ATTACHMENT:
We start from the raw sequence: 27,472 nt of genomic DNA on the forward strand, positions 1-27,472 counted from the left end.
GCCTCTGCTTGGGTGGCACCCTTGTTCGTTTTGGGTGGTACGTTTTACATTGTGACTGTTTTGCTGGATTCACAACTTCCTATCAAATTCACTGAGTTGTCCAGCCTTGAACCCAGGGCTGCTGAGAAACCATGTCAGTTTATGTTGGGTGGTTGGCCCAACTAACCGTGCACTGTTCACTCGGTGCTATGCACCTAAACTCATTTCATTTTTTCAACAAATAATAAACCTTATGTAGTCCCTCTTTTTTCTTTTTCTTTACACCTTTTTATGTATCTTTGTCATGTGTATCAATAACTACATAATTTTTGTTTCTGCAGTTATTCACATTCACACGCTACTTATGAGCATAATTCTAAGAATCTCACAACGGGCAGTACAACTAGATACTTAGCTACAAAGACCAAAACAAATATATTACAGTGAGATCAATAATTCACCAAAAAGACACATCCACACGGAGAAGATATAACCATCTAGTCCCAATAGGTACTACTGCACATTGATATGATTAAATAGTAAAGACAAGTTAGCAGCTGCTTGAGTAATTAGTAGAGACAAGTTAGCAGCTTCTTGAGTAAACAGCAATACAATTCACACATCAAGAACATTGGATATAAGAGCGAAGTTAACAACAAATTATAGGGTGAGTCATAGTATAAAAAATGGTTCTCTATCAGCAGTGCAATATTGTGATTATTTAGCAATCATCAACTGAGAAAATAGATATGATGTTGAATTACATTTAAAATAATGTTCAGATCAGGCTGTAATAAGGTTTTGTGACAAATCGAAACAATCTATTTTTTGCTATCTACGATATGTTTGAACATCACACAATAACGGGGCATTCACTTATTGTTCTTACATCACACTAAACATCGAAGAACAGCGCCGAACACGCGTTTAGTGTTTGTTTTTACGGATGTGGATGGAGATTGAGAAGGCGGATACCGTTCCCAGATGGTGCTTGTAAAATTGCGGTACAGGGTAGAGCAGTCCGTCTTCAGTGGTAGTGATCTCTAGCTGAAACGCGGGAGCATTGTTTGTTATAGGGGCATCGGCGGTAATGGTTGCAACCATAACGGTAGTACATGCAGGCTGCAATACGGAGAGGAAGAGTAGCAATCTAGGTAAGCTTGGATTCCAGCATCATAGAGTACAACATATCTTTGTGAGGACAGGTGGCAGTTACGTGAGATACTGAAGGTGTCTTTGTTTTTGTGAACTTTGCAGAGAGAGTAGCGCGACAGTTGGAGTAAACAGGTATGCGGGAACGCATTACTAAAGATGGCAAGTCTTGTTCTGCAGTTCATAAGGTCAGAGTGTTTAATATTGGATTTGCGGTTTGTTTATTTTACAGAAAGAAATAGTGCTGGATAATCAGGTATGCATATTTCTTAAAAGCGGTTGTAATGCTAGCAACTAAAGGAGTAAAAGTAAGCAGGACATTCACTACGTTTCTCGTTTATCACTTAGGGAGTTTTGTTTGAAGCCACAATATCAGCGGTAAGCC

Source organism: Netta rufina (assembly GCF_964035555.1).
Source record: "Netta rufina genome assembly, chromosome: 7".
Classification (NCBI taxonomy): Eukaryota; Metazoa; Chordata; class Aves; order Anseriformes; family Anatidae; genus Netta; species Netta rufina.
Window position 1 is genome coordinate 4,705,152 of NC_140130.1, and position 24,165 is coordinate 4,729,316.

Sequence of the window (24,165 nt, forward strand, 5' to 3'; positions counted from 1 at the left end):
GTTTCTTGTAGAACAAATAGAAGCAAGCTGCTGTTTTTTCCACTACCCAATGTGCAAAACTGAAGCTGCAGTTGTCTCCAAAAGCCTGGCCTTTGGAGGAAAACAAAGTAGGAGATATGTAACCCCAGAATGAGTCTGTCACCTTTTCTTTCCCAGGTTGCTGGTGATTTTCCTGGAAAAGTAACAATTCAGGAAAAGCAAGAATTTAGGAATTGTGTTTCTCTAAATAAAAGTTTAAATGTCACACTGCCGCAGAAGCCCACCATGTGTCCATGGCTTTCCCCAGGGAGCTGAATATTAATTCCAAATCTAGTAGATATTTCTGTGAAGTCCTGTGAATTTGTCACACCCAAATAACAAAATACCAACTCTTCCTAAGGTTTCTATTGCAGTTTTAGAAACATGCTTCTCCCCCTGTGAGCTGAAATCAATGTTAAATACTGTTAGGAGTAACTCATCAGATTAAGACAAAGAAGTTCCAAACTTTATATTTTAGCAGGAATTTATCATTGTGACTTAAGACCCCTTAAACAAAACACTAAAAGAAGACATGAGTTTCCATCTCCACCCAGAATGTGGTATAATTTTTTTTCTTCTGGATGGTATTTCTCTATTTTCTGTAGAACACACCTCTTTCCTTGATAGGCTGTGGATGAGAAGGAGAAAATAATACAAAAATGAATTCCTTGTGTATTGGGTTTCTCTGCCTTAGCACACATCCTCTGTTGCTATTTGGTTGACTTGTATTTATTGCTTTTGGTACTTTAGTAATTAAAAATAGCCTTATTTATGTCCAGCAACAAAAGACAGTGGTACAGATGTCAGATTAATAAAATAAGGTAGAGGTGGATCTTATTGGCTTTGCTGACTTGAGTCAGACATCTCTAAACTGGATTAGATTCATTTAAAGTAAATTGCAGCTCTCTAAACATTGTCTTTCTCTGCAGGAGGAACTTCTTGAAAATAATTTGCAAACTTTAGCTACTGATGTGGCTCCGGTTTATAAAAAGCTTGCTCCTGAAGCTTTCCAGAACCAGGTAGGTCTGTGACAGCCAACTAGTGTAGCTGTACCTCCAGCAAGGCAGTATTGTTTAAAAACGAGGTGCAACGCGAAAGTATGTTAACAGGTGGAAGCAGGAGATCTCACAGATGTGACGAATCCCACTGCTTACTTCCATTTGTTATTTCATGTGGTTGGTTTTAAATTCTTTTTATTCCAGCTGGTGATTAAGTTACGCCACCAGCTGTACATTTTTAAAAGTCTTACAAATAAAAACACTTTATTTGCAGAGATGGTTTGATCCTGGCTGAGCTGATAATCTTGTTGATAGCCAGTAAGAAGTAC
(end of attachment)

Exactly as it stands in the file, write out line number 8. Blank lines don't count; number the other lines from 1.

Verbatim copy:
GTTTCTTGTAGAACAAATAGAAGCAAGCTGCTGTTTTTTCCACTACCCAATGTGCAAAACTGAAGCTGCAGTTGTCTCCAAAAGCCTGGCCTTTGGAGGAAAACAAAGTAGGAGATATGTAACCCCAGAATGAGTCTGTCACCTTTTCTTTCCCAGGTTGCTGGTGATTTTCCTGGAAAAGTAACAATTCAGGAAAAGCAAGAATTTAGGAATTGTGTTTCTCTAAATAAAAGTTTAAATGTCACACTGCCGCAGAAGCCCACCATGTGTCCATGGCTTTCCCCAGGGAGCTGAATATTAATTCCAAATCTAGTAGATATTTCTGTGAAGTCCTGTGAATTTGTCACACCCAAATAACAAAATACCAACTCTTCCTAAGGTTTCTATTGCAGTTTTAGAAACATGCTTCTCCCCCTGTGAGCTGAAATCAATGTTAAATACTGTTAGGAGTAACTCATCAGATTAAGACAAAGAAGTTCCAAACTTTATATTTTAGCAGGAATTTATCATTGTGACTTAAGACCCCTTAAACAAAACACTAAAAGAAGACATGAGTTTCCATCTCCACCCAGAATGTGGTATAATTTTTTTTCTTCTGGATGGTATTTCTCTATTTTCTGTAGAACACACCTCTTTCCTTGATAGGCTGTGGATGAGAAGGAGAAAATAATACAAAAATGAATTCCTTGTGTATTGGGTTTCTCTGCCTTAGCACACATCCTCTGTTGCTATTTGGTTGACTTGTATTTATTGCTTTTGGTACTTTAGTAATTAAAAATAGCCTTATTTATGTCCAGCAACAAAAGACAGTGGTACAGATGTCAGATTAATAAAATAAGGTAGAGGTGGATCTTATTGGCTTTGCTGACTTGAGTCAGACATCTCTAAACTGGATTAGATTCATTTAAAGTAAATTGCAGCTCTCTAAACATTGTCTTTCTCTGCAGGAGGAACTTCTTGAAAATAATTTGCAAACTTTAGCTACTGATGTGGCTCCGGTTTATAAAAAGCTTGCTCCTGAAGCTTTCCAGAACCAGGTAGGTCTGTGACAGCCAACTAGTGTAGCTGTACCTCCAGCAAGGCAGTATTGTTTAAAAACGAGGTGCAACGCGAAAGTATGTTAACAGGTGGAAGCAGGAGATCTCACAGATGTGACGAATCCCACTGCTTACTTCCATTTGTTATTTCATGTGGTTGGTTTTAAATTCTTTTTATTCCAGCTGGTGATTAAGTTACGCCACCAGCTGTACATTTTTAAAAGTCTTACAAATAAAAACACTTTATTTGCAGAGATGGTTTGATCCTGGCTGAGCTGATAATCTTGTTGATAGCCAGTAAGAAGTAC